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Week: 529.2 Guest: Dr. Michael Smolensky, Prof. Univ. Of Texas School of Public Health Topic: Future Promise in the field of Chronotherapy? Host: Steve Girard
NEMA: We talked recently with Dr. Michael Smolensky of the University of Texas School of Public Health about the field of chronotherapy, and found that researchers have found that the pain and symptoms of many ailments ebb and flow based on biologic rhythms, and those rhythms can also dictate when best to give medications for greatest effect and efficiency. Dr. Smolensky, you've told me the concept of chronotherapeutics is not entirely new....
Smolensky: It turns out the first product ever introduced into American medicine, based on biological rhythms and timings, was what we call medrol, which is a tablet formulation that's used to treat more severe inflammatory diseases. It was found that timing of this tablet formulation of steroid medications in the morning was best to reduce the side effect profile of this medication. So, medrol, introduced in the 1960's, was the very first chronotherapy of inflammatory diseases.
Now, more recently, we have the first chronotherapy of hypertension and escemic heart disease problems such as angina...known as Covera HS. This is a special designed product which gives more medication during the early morning hours of activity, and less drug available overnight. The purpose of this day/night variability in drug levels is to control blood pressure, which tends to be highest when they arise in the morning, and during our daytime activity, and helps them lower blood levels of the drug during the overnight period. Now, we also have to take into consideration, that people who suffer from eschemic heart disease, such as angina, that is chest pain related to eschemic, coronary vessel disease...generally have more problems with these symptoms during the first three to five hours of their activity period after arising from sleep, and this formulation, Covera HS, purposely gives more medication to combat this period of increased risk, during the first three to five hours of daily activity.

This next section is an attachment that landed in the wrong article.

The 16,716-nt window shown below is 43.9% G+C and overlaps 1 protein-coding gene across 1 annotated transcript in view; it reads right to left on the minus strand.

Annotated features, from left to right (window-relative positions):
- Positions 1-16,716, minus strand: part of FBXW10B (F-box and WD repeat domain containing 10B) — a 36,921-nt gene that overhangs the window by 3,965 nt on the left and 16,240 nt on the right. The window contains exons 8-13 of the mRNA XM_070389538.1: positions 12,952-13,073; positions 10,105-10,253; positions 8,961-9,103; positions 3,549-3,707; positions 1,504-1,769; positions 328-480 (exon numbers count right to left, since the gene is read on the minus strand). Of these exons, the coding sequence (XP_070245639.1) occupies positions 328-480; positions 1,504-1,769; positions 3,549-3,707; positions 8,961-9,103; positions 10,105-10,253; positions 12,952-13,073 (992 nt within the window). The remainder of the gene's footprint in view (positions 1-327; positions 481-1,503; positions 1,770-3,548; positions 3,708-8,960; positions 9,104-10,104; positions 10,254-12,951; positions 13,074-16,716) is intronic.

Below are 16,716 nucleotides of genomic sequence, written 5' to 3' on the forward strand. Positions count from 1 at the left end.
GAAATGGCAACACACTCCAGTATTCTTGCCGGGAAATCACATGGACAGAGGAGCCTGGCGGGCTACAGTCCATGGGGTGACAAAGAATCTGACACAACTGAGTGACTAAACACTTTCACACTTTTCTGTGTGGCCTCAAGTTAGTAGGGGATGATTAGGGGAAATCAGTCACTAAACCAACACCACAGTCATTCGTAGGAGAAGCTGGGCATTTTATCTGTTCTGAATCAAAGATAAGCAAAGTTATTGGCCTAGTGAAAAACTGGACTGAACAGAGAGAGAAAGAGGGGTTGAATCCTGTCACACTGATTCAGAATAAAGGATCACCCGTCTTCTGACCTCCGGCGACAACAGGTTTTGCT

NEMA: From your perspective, where does the future of chronotherapeutics lie, and I understand it could be a great help in the treatment of cancer....
Smolensky: We know that normal cells of the body generally show a circadian rhythm, that is a 24 hour rhythm. Now, we know that when we use various kinds of cancer drugs, that they have their effect by attacking specific processes that occur at specific times during the cell cycle over the 24 hour period. Having this information, then we can find what we call a window in time during the 24 hours, when we can give these very potent, anti-cancer agents, to have an increased efficiency, and also decreased toxicity of the very potent treatments used for cancer management.
NEMA: Dr. Michel Smolensky of University of Texas School of Public Health says its important that the doctor be made aware of the temporal symptom patterns that may be known to the patient.. It will make a difference to the doctor in which types of medications are likely to be best for managing that particular condition. I'm Steve Girard.
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